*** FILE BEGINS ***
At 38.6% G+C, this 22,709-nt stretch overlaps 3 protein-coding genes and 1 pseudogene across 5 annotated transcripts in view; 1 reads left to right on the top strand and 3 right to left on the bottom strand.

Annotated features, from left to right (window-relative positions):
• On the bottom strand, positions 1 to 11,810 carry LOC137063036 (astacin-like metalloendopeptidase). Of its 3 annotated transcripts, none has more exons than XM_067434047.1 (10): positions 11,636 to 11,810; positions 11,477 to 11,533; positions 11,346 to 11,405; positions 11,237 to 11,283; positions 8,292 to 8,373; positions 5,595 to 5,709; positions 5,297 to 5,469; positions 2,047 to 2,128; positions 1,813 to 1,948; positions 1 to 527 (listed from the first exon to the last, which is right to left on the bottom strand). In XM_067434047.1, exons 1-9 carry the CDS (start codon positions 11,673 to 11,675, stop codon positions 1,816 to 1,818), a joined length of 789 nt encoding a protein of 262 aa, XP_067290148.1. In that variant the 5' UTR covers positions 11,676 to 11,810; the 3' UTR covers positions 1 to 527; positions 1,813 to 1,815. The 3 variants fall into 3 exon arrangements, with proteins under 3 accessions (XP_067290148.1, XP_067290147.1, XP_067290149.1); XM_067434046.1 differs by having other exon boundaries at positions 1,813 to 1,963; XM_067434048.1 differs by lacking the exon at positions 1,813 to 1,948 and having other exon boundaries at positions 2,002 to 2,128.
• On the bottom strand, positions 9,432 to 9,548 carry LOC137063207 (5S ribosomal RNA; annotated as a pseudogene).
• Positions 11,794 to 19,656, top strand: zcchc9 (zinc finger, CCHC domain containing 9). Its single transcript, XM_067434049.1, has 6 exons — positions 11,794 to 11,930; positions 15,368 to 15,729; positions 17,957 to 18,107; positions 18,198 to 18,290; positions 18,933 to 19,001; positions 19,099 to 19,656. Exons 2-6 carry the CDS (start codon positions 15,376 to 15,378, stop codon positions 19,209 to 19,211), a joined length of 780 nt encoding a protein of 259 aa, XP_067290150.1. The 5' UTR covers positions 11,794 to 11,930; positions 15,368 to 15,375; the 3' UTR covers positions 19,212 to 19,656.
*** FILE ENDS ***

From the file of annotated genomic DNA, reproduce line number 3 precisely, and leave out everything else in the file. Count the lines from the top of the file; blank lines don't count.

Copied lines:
• On the bottom strand, positions 1 to 11,810 carry LOC137063036 (astacin-like metalloendopeptidase). Of its 3 annotated transcripts, none has more exons than XM_067434047.1 (10): positions 11,636 to 11,810; positions 11,477 to 11,533; positions 11,346 to 11,405; positions 11,237 to 11,283; positions 8,292 to 8,373; positions 5,595 to 5,709; positions 5,297 to 5,469; positions 2,047 to 2,128; positions 1,813 to 1,948; positions 1 to 527 (listed from the first exon to the last, which is right to left on the bottom strand). In XM_067434047.1, exons 1-9 carry the CDS (start codon positions 11,673 to 11,675, stop codon positions 1,816 to 1,818), a joined length of 789 nt encoding a protein of 262 aa, XP_067290148.1. In that variant the 5' UTR covers positions 11,676 to 11,810; the 3' UTR covers positions 1 to 527; positions 1,813 to 1,815. The 3 variants fall into 3 exon arrangements, with proteins under 3 accessions (XP_067290148.1, XP_067290147.1, XP_067290149.1); XM_067434046.1 differs by having other exon boundaries at positions 1,813 to 1,963; XM_067434048.1 differs by lacking the exon at positions 1,813 to 1,948 and having other exon boundaries at positions 2,002 to 2,128.